Opinion: Kiwi$ stays up around 61 USc as US dollar weakens

Opinion: Kiwi$ stays up around 61 USc as US dollar weakens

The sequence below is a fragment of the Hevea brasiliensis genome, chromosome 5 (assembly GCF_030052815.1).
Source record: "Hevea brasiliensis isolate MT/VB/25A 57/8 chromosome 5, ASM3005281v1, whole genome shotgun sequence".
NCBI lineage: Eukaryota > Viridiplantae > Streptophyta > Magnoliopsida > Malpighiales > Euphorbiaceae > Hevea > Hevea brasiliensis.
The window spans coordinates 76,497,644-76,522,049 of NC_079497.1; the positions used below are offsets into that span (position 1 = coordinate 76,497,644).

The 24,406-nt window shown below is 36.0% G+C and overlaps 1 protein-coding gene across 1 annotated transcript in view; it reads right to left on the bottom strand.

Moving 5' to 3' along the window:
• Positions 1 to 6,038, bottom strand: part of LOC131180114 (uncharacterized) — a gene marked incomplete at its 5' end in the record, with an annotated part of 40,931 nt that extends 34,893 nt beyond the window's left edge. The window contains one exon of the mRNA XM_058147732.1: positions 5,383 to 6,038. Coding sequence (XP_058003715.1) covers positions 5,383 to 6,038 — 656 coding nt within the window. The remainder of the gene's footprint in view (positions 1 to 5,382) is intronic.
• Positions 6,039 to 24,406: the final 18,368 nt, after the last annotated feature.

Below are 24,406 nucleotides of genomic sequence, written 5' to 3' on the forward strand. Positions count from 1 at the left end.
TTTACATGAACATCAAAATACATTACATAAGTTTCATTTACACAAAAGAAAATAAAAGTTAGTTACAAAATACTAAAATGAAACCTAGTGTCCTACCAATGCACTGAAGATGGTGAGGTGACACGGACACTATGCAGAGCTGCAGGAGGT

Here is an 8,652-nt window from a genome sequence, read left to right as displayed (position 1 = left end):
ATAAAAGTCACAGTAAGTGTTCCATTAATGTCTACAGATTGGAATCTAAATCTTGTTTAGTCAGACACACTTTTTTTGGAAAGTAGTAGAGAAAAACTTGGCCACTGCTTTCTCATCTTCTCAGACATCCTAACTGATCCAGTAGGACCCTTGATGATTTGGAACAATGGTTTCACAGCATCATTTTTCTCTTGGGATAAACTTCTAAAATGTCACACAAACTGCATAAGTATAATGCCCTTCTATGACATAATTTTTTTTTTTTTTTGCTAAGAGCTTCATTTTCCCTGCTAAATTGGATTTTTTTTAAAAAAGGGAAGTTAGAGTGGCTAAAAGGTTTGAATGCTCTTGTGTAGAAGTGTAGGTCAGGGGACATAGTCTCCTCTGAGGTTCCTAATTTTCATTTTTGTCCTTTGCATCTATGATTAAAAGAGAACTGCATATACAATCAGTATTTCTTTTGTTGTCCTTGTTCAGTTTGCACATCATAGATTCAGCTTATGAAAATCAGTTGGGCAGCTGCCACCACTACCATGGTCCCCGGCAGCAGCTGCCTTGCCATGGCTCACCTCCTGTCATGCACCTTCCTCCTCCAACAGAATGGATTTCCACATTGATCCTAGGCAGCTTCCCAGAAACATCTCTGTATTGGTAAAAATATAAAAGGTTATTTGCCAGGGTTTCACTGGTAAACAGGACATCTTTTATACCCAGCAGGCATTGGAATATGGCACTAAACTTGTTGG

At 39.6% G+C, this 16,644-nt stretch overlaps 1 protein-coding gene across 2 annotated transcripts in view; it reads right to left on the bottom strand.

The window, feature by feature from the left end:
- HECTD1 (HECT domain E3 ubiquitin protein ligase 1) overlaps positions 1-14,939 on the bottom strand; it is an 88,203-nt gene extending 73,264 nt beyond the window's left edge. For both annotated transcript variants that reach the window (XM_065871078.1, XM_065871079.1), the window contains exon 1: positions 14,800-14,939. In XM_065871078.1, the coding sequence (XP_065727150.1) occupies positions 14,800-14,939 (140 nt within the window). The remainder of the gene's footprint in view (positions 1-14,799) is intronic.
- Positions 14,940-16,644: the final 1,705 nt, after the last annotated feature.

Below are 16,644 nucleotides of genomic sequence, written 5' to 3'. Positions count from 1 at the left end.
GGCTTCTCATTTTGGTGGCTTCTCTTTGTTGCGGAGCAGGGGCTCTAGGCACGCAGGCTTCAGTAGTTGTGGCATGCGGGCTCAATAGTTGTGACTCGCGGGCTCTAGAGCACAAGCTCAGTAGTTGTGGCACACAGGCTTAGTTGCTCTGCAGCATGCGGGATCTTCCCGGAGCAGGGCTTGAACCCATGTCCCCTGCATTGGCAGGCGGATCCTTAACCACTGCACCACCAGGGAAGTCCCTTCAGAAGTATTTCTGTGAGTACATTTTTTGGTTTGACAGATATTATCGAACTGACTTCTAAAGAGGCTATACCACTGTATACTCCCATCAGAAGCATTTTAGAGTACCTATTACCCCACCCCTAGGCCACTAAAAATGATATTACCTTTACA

Danica HamptonBy Danica Hampton The sentiment for a weaker USD continues to dominate foreign exchange markets, shaking off pieces of weak data and market news and as we have seen in the past week dislocating from correlation with the fortunes of equity markets. Measures of risk appetite like the VIX and Crossover spreads have actually been tempered overnight, but as we open this morning you wouldn't know it by the levels of the major currencies and the NZD. There is a more mixed look to our flow reports with custodial clearers some demands for AUD and NZD, suggesting real money appetite, though again there appears to be heavy involvement from the proprietary and leveraged accounts as they milk the sentiment and look to extend the losses of the weak greenback. Yesterday's migration and tourism numbers were interesting, immigration continues to rebound. In fact, it's verging on surging. In thinking about what this means for the economy, especially housing, it's interesting to note the pick-up in immigration is not really the consequence of foreigners arriving on these fair shores, nor ex-pats returning home in droves - as one might have presumed given the global recession. Instead, it predominantly reflects resident Kiwis staying put (a phenomenon we predicted in our mid-February research note entitled "New Zealand's impending immigration boom?"). Migrant departures in April were down 22% y/y. The "truth" is probably a moderately negative annual comparison on tourist arrivals, when combining March and April. That's the good news. The bad news is that the annual drops will only get worse over the remainder of the year, at least. There's little denying the NZ tourism industry remains one of the most exposed to the deep global recession. Largely as we suspected, credit card billings within NZ during April registered a technical recovery (+2.3%) from March's over-sized drop (-2.8%). Traders today will continue to eye the 0.6110/0.6130 window keenly as the area the NZD has as yet failed to surpass this month. A further failure to progress could draw the recent bulls to take profit on their "longs", especially with a long weekend looming for the UK & US markets. As we've noted this week, ultimately the NZD's fortunes will mirror those of the major currencies. Immediate support on the day should again be evident on any pullback to the 0.6010/0.6030 level. Standard & Poor's overnight downgraded the outlook on the United Kingdom's sovereign credit rating from stable to negative. This outlook revision is based on their view that, "even factoring in further fiscal tightening, the UK's net general government debt burden may approach 100% of GDP and remain near that level in the medium term". Indeed, the UK's total cumulative debt accumulated throughout history which stood at £526bn in 2007-08 is now expected to more than double in just 5 years. Today's ratings announcement from S+P may have been a surprise in terms of precise timing, but the message it contains has been clear for some time. While in the immediate period after the announcement the GBP lost over 200 points it has regained those losses and more during a New York session of continued currency demand and a well bid UK Gilt auction. Other items of UK data have also been brushed aside, Public Sector Net Borrowing was £8.5 billion in April, more than the market was expecting and up from £1.8 billion last year and underline why S&P felt required to lower the UK outlook to negative. The volume of UK business investment fell a whopping 5.5% in the first quarter, much larger than the Q4 drop of 1.5%. Equity markets have lost in the vicinity of 2.5% on both sides of the Atlantic, responding to the data and news which also includes further weakness in the US Continuing Claims numbers, now at 6,662k (previous 6,587k), though the Philly Fed Survey at -22.6 is touted as yet another indicator that things have stopped getting any worse any faster. Once again price action suggests the markets are repricing the risks associated with owning USD and US assets, a point not lost on Treasury Secretary Geithner when he said, "we must get our fiscal house in order or risk "¦crowding out productive private investment". ____________ * Danica Hampton is BNZ's Currency Strategist. All of the research produced by the BNZ Markets team of economists is available here.

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